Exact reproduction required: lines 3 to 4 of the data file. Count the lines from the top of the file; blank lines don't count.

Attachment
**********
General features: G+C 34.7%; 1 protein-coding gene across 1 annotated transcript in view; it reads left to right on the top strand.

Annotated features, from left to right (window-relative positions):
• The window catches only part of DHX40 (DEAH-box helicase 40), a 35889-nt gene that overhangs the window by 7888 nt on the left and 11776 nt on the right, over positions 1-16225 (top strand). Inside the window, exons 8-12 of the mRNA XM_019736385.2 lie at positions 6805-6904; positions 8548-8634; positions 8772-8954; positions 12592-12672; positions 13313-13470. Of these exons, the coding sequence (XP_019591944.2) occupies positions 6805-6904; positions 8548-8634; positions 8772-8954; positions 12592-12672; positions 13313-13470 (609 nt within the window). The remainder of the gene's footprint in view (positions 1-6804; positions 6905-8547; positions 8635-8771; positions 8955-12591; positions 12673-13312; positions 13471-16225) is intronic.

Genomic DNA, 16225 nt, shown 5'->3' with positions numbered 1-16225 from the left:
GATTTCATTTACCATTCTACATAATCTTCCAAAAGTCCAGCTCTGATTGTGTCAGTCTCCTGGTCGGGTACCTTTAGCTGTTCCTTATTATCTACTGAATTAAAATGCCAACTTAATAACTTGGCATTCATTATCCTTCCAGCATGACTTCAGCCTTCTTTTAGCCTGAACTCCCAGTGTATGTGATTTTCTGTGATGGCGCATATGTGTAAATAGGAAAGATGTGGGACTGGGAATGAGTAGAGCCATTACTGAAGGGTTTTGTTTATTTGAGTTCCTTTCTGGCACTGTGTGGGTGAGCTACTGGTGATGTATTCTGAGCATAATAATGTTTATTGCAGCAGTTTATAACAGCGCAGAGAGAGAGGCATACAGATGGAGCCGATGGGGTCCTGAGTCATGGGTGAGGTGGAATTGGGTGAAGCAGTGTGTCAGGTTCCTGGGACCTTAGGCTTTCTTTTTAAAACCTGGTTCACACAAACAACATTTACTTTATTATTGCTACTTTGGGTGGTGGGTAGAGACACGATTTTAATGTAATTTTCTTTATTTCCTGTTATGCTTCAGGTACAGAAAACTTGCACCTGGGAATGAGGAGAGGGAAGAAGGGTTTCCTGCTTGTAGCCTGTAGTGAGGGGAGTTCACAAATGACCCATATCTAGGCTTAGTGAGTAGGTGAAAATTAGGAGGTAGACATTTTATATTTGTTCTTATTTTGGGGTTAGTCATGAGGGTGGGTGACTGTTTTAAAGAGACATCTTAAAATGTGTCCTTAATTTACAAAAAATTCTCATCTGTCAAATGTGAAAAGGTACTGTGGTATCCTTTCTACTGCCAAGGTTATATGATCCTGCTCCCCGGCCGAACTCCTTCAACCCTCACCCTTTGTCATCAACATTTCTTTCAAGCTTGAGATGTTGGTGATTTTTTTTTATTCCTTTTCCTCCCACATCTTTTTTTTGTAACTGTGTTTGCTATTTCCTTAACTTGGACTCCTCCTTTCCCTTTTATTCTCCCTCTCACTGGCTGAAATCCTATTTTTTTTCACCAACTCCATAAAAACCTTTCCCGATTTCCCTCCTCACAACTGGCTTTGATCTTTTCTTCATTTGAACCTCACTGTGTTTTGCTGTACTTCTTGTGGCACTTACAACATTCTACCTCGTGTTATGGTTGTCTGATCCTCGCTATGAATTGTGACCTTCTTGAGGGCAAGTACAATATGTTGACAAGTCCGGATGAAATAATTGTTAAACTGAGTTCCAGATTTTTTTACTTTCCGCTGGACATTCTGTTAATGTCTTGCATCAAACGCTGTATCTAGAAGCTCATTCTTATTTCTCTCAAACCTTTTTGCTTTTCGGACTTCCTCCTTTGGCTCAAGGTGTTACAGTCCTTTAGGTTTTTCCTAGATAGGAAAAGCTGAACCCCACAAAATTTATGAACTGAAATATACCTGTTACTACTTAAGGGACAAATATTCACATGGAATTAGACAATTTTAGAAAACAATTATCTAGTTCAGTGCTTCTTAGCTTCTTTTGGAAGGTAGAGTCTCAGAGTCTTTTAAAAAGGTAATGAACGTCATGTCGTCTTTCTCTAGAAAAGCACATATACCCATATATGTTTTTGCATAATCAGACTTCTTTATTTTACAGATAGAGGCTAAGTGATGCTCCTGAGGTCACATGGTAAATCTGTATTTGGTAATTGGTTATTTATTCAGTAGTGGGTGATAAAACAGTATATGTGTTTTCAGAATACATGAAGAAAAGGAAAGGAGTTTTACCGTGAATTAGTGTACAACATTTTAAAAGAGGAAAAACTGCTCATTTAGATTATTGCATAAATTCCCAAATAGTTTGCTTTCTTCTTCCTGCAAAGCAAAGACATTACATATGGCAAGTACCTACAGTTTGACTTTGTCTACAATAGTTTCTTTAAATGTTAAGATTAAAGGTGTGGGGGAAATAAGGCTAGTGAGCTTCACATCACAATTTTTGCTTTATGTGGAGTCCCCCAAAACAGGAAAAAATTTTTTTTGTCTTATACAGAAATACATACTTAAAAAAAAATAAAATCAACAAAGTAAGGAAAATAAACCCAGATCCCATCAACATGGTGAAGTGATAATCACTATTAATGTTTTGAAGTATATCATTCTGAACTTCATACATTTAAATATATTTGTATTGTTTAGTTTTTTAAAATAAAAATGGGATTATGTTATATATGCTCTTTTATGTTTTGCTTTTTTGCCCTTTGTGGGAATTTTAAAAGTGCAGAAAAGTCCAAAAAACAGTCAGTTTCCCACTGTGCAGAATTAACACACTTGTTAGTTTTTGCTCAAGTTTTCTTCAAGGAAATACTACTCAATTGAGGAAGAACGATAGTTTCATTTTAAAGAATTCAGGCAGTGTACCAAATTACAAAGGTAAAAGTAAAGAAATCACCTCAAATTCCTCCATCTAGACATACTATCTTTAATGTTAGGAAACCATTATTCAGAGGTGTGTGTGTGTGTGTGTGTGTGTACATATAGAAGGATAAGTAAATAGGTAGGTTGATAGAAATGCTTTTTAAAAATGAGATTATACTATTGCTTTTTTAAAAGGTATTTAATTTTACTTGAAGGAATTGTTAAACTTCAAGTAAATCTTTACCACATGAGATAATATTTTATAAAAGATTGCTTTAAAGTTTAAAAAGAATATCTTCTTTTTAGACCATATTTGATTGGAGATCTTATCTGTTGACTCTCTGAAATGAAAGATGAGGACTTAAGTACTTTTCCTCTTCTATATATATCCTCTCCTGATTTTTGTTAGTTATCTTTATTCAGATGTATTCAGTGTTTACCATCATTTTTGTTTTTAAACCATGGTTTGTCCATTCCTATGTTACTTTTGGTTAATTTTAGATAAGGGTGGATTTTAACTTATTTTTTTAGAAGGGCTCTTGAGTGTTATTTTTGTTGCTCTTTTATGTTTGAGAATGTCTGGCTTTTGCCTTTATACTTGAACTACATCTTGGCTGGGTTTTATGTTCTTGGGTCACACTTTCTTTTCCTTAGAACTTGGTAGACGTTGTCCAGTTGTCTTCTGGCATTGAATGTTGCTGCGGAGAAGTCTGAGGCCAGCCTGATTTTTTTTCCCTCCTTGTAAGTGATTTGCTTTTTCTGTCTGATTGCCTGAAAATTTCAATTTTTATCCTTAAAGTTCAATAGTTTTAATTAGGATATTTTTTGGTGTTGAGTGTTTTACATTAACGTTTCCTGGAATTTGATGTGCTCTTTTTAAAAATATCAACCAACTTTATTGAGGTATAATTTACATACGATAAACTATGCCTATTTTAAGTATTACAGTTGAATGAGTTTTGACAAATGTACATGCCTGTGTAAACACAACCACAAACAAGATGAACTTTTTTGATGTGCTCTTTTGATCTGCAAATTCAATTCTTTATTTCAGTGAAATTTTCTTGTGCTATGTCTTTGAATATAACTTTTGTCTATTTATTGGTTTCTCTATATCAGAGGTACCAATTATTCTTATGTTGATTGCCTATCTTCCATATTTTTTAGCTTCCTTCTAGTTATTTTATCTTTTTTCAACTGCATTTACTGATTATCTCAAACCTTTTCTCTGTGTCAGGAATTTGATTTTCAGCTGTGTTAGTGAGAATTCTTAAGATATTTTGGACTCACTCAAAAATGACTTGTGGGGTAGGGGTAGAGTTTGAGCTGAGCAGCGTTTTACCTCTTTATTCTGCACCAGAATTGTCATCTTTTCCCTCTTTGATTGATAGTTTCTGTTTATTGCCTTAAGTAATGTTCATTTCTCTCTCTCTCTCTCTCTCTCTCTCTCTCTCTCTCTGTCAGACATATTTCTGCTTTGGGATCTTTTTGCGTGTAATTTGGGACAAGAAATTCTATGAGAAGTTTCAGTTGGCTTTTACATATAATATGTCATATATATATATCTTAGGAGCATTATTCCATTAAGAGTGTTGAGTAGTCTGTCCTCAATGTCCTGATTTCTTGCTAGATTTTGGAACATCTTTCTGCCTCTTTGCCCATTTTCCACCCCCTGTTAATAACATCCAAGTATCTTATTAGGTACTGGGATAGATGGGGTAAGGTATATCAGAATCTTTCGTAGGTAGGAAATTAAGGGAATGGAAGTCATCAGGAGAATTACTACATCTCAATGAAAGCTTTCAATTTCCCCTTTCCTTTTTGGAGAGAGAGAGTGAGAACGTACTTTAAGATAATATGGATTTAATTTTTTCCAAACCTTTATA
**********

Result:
• The window catches only part of DHX40 (DEAH-box helicase 40), a 35889-nt gene that overhangs the window by 7888 nt on the left and 11776 nt on the right, over positions 1-16225 (top strand). Inside the window, exons 8-12 of the mRNA XM_019736385.2 lie at positions 6805-6904; positions 8548-8634; positions 8772-8954; positions 12592-12672; positions 13313-13470. Of these exons, the coding sequence (XP_019591944.2) occupies positions 6805-6904; positions 8548-8634; positions 8772-8954; positions 12592-12672; positions 13313-13470 (609 nt within the window). The remainder of the gene's footprint in view (positions 1-6804; positions 6905-8547; positions 8635-8771; positions 8955-12591; positions 12673-13312; positions 13471-16225) is intronic.

Genomic DNA, 16225 nt, shown 5'->3' with positions numbered 1-16225 from the left: